Store brands have come a long way. Just read the ingredients list to make sure it’s what you’re looking for. Store brand items can generally save you big money on your grocery budget.

14. Use Cheaper Cuts of Meat

Experiment with different marinades and cooking methods to jazz up the different cuts. Things like sirloins and flank steaks can be completely transformed with a nice marinade.

And buying a whole chicken and breaking it down yourself can give you several meals worth of food rather than just the breasts. It really isn’t as difficult as it looks.

15. Shop the Bottom Shelves

Big brands with big bank accounts pay good money to have their products at eye-level. That means that the generally lower-priced items are on the bottom shelves.

That doesn’t necessarily mean lower quality, those are just the items that don’t make as much money for the store, so there’s no incentive to place them in a prime location.

The only exception to this is the cereal aisle. Cereal companies want to be lower so that kids can see them and beg for them, so the pricier stuff will be on the bottom. Don’t you just love marketing?

16. Shop Less Often

Trips to the store every couple of days not only wastes money on gas, but it can also add to the risk of impulse buying. Going to the grocery store less often also can lead to get a little more creative in the kitchen.

I can’t tell you how many times I just threw something together without any real plan and it turned out to be a hit. And it’s generally all thanks to being out of an ingredient for a common dish.

Food doesn’t have to be fancy to be good. Just get creative with it.

17. Store Produce Properly

We already talked about freezing and canning produce items, but what about produce like lettuce that that doesn’t work for? Americans waste about a pound of food each day. That’s enough food to feed 2 billion people annually.

All of that wasted food leads to wasted money. Finding out how to properly store your food will help to ensure that your family isn’t throwing your hard-earned money in the trash.

18. Don’t Go Shopping with Family

Kids and, in cases like mine, husbands can be horrible budgeters. I’ve found that I save so much more money each month by not allowing my husband to go to the grocery store. He is a snacker and sees absolutely nothing wrong with spending $5 on a bag of pretzels if that’s what he wants. If your family can’t help you at the store, then leave them at home.

19. Buy Groceries Online

There are several stores and companies offering grocery deliveries or curbside pickups. Using this type of service can help you stick to your budget by eliminating impulse buys as well as ensuring that you actually stick to your budget.

20. Make Simple Meals

When you’re planning out your menu for the week, don’t feel that every meal has to be a lavish affair. Making BLTs or pancakes for dinner every now and then isn’t going to hurt your family. Rethink what dinner really means. Your budget will thank you.

21. Buy Frozen Produce

If you can’t get in-season fruits and veggies, or you’re just looking for some easy additions to your morning smoothie, then shopping the frozen section is the way to go. Not only will the frozen fruits and vegetables last longer, but they’ll also be a lot cheaper than the fresh, out of season counterparts.

22. Double Your Recipes

A while back, I found out that my husband was spending around $35 a week on lunch. That may not sound like much, but that adds up quickly. We’re talking over $1,800 a year! Oh no!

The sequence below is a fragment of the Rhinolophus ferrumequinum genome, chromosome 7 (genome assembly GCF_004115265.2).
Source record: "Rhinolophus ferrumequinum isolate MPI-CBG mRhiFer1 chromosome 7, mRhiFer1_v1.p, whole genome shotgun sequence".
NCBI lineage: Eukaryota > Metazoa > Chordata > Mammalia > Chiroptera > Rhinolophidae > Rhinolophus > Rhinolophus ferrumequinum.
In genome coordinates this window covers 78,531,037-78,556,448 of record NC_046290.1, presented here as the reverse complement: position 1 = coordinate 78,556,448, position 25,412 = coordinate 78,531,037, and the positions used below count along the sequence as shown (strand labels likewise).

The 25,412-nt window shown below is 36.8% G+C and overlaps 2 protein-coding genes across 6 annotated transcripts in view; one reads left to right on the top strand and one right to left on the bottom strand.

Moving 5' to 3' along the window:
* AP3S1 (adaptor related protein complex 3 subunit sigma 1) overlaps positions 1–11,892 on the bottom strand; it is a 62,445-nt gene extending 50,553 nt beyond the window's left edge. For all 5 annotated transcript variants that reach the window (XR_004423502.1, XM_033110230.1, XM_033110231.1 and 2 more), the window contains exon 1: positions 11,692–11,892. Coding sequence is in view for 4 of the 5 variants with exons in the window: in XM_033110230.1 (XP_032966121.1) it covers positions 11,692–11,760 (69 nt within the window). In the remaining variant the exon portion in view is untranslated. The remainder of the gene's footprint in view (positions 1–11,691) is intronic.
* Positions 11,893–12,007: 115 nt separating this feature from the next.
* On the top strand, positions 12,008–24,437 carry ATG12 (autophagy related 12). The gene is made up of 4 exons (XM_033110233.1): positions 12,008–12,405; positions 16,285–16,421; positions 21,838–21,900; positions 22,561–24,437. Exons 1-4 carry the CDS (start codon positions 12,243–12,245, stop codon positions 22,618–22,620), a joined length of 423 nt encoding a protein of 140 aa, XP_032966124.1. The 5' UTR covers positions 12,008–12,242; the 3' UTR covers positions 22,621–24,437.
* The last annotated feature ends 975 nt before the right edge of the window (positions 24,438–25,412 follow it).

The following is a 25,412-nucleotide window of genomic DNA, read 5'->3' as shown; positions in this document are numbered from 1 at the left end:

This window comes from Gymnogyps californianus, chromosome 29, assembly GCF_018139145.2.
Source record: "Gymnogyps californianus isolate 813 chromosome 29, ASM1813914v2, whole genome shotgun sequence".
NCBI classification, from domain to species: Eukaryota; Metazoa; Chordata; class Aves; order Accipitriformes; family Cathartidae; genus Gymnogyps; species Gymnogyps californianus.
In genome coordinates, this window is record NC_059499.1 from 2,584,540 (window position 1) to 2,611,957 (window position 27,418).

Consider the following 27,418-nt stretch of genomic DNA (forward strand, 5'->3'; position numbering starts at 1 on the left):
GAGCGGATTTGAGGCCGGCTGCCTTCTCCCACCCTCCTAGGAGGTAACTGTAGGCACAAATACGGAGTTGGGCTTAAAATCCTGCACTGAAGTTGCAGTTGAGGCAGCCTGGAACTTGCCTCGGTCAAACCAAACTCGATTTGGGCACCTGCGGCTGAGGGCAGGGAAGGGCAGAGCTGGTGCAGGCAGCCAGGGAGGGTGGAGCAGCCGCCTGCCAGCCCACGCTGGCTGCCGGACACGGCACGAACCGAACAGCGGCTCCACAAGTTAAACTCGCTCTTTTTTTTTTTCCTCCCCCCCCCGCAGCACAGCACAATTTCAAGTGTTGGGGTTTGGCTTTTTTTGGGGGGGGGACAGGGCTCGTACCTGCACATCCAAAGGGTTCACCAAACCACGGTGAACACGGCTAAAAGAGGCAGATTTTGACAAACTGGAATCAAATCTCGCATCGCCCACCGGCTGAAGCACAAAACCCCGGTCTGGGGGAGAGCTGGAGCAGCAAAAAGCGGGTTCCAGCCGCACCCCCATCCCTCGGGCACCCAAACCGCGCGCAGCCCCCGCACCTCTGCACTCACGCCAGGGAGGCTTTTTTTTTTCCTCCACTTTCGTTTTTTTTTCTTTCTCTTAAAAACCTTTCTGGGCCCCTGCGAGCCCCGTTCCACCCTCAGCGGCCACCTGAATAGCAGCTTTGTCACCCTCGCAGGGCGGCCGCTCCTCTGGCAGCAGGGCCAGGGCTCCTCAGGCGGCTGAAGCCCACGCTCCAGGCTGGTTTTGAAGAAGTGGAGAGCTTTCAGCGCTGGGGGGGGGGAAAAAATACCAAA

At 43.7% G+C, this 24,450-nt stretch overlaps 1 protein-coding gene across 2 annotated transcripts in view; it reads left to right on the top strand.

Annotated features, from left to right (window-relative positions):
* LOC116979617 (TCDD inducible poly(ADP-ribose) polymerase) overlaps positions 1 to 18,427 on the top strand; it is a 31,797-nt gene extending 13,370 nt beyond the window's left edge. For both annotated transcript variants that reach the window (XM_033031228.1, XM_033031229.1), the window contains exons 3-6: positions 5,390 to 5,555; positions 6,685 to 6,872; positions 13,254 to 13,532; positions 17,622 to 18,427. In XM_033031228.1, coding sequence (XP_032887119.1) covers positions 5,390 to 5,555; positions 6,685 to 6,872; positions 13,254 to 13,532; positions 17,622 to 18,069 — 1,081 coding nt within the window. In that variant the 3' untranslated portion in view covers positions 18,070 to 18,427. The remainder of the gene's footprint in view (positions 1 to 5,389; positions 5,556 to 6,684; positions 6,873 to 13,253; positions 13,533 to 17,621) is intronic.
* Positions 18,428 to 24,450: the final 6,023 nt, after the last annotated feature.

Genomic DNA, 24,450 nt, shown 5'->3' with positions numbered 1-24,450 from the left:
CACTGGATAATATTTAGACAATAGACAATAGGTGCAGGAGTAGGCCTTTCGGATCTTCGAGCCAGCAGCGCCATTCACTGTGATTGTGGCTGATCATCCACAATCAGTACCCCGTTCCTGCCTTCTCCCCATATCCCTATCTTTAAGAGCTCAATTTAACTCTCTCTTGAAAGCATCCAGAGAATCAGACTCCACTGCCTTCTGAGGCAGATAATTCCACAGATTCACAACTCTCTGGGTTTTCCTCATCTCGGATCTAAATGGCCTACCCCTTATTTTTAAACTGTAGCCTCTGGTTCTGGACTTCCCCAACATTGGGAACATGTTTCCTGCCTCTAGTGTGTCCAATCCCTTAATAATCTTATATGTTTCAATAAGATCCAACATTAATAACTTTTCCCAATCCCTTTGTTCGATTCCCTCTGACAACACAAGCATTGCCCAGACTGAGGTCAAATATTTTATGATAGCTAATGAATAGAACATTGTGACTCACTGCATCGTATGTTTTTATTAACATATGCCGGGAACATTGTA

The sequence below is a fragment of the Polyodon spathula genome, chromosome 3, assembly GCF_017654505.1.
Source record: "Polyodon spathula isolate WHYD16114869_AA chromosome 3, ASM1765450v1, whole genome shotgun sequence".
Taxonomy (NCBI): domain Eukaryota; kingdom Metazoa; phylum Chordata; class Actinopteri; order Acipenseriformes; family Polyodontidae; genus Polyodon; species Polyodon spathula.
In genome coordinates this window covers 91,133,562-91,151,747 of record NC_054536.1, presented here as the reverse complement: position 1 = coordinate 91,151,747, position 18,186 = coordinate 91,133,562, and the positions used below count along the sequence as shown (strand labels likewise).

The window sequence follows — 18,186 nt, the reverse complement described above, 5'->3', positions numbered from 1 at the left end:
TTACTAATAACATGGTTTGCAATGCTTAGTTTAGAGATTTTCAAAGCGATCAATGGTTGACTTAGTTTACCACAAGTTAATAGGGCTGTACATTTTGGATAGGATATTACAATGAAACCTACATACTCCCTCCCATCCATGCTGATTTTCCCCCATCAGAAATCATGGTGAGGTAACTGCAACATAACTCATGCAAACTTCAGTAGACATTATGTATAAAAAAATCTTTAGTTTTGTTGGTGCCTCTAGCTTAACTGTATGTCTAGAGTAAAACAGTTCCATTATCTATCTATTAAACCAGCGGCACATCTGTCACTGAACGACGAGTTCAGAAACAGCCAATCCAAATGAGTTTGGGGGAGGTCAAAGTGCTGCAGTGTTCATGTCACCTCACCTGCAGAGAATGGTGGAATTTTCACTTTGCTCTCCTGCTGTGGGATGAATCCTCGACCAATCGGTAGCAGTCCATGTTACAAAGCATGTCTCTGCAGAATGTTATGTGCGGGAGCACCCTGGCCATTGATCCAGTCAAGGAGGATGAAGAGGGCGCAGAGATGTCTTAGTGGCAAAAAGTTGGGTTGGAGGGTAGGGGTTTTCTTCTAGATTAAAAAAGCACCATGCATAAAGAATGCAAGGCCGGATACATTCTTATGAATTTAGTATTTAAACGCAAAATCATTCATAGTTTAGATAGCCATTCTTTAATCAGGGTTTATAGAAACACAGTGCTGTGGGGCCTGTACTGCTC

Now, when I cook dinner, I always make a little extra so that he has leftovers for lunch the next day. I’ll even occasionally make up a big batch of pasta and sauce and freeze it in individual portions. That way he can just grab it as he needs it and he always has lunch available.

Doubling your recipes can also give you an entire extra dinner later on as well. Just take the extra portion and freeze it. Things like soups, casseroles, and pastas are great for this. It’s always a great and easy backup dinner idea on those days when you just don’t feel like cooking anything.

23. Learn to Love Meal Planning

I’m sure you’ve heard a hundred times that meal planning is the way to save money on groceries, and it is, if you do it right. The problem with most people’s meal planning idea is that you have to have specific items for each day of the week. That type of rigid system just never worked for me.

I always found myself scrambling to get food on the table and half the time just ended up caving and buying pizza. Not good for my waist or my wallet.

Now, instead of being strict about it, I make a list of all of the meals that I can make given the items that I have. This is why shopping your pantry is so important. From there I can just decide what I want on any given day. And I always, ALWAYS have at least one easy go-to item that I can whip up quickly.

While all of those fancy meals on Pinterest may look amazing, if you have a teething toddler screaming at you, you aren’t going to want to try to pay attention to a recipe.

How do I Keep My Grocery Bill Low?

Once you’ve started taking the proper steps to cut down your monthly food budget, it’s important not to fall back into any old habits.

It’s very common for people to slip up every now and then and then have that snowball into an all-out disaster. That doesn’t have to be the case though.

Know that money saving, especially trying to save money on groceries without coupons, is a work in progress. There will be good days and there will be bad days. Don’t beat yourself up if it takes a little getting used to.

Once you catch your stride though, and you see all of the savings each month, you’ll appreciate the effort you’ve made.


What steps are you taking to save money on your grocery budget? Leave a comment below.